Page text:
Any reasons beside cost to not use all dual function breakers for small home

JoeNorm

Senior Member
Location
WA
I am wiring a small home, maybe 20 circuits total. Is there a compelling reason NOT to use all dual function QO breakers besides a slight cost increase?

I figure why not have the added protection?

I have not had much issue with nuisance tripping so I don't really expect in the future.

Thanks
 

tom baker

First Chief Moderator
Staff member
Eventually all dwelling unit circuits well be GFCI. Its easier to say what circuits are not required to be GFCI, under the 2020 code, need to GFCI 240 receptacles
 

kwired

Electron manager
Location
NE Nebraska
Eventually all dwelling unit circuits well be GFCI. Its easier to say what circuits are not required to be GFCI, under the 2020 code, need to GFCI 240 receptacles
only 240 receptacles in areas mentioned. Clothes dryers pretty much will always be required. Ranges and window AC's depends on location or conditions. Those the most common 240 volt receptacles in a dwelling, but location/conditions would still apply to anything else.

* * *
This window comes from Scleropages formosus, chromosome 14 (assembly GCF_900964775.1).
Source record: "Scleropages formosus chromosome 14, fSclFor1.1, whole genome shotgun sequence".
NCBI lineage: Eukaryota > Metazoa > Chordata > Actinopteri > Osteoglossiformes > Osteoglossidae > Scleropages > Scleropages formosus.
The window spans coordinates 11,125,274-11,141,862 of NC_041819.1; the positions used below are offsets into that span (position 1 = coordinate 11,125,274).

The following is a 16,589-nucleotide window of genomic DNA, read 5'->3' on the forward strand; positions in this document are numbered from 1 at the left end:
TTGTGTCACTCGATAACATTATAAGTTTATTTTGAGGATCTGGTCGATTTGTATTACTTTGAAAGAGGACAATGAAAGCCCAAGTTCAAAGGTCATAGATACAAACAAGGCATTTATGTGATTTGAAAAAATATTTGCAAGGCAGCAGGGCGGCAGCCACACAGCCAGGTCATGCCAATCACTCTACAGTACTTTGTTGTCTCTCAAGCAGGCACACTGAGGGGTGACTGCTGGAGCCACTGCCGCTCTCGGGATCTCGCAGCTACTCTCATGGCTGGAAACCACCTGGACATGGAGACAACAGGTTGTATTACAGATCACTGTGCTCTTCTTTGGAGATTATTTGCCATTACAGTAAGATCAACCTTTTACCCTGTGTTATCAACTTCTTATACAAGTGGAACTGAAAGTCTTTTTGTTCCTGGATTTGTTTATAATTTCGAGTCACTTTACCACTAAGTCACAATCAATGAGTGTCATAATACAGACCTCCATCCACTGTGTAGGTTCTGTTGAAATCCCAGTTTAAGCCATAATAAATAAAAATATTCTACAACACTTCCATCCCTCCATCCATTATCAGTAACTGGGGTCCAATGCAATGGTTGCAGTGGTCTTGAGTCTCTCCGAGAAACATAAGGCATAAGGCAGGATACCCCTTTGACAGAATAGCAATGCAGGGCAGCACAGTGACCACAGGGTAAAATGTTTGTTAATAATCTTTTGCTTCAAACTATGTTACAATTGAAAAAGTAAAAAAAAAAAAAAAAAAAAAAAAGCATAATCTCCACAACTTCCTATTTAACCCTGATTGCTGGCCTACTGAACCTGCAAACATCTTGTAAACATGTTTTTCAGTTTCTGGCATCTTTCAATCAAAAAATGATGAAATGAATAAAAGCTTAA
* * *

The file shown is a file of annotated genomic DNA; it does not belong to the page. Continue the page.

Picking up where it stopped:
kwired

Electron manager
Location
NE Nebraska
I am wiring a small home, maybe 20 circuits total. Is there a compelling reason NOT to use all dual function QO breakers besides a slight cost increase?

I figure why not have the added protection?

I have not had much issue with nuisance tripping so I don't really expect in the future.

Thanks
The longer the length of the circuit, the better the chance capacitive leakage adds up enough to cause nuisance tripping of GFCI's.

What that means is if you already losing 3 mA just in the premises wiring you are going to trip with a plugged in load that only leaks 3 mA, where that same appliance doesn't cause trouble when plugged directly into a GFCI receptacle or a downstream protected receptacle that is nearby.

May not be too much of an issue in most dwellings, but the longer the home run the more it can be a factor.
 
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